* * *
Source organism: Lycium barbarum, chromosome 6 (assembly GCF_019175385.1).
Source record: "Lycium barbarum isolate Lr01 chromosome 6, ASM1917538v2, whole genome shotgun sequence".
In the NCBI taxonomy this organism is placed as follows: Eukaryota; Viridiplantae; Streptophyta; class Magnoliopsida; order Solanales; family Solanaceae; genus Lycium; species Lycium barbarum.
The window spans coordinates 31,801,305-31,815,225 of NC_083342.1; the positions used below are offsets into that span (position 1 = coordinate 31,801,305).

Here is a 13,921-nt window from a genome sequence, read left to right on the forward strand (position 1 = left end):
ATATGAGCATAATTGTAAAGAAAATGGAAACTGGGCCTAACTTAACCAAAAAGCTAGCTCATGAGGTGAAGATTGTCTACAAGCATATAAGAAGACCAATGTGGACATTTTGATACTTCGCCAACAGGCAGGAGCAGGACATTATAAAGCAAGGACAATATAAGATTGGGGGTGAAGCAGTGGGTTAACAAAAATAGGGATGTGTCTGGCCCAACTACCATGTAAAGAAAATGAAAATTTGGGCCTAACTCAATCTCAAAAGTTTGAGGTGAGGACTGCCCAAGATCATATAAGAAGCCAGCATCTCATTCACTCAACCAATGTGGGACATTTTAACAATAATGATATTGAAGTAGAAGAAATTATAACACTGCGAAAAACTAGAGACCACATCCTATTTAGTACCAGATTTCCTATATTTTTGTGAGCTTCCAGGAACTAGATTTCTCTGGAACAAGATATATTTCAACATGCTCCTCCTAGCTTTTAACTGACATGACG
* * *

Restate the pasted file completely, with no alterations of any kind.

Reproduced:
Source organism: Lycium barbarum, chromosome 6 (assembly GCF_019175385.1).
Source record: "Lycium barbarum isolate Lr01 chromosome 6, ASM1917538v2, whole genome shotgun sequence".
In the NCBI taxonomy this organism is placed as follows: Eukaryota; Viridiplantae; Streptophyta; class Magnoliopsida; order Solanales; family Solanaceae; genus Lycium; species Lycium barbarum.
The window spans coordinates 31,801,305-31,815,225 of NC_083342.1; the positions used below are offsets into that span (position 1 = coordinate 31,801,305).

Here is a 13,921-nt window from a genome sequence, read left to right on the forward strand (position 1 = left end):
ATATGAGCATAATTGTAAAGAAAATGGAAACTGGGCCTAACTTAACCAAAAAGCTAGCTCATGAGGTGAAGATTGTCTACAAGCATATAAGAAGACCAATGTGGACATTTTGATACTTCGCCAACAGGCAGGAGCAGGACATTATAAAGCAAGGACAATATAAGATTGGGGGTGAAGCAGTGGGTTAACAAAAATAGGGATGTGTCTGGCCCAACTACCATGTAAAGAAAATGAAAATTTGGGCCTAACTCAATCTCAAAAGTTTGAGGTGAGGACTGCCCAAGATCATATAAGAAGCCAGCATCTCATTCACTCAACCAATGTGGGACATTTTAACAATAATGATATTGAAGTAGAAGAAATTATAACACTGCGAAAAACTAGAGACCACATCCTATTTAGTACCAGATTTCCTATATTTTTGTGAGCTTCCAGGAACTAGATTTCTCTGGAACAAGATATATTTCAACATGCTCCTCCTAGCTTTTAACTGACATGACG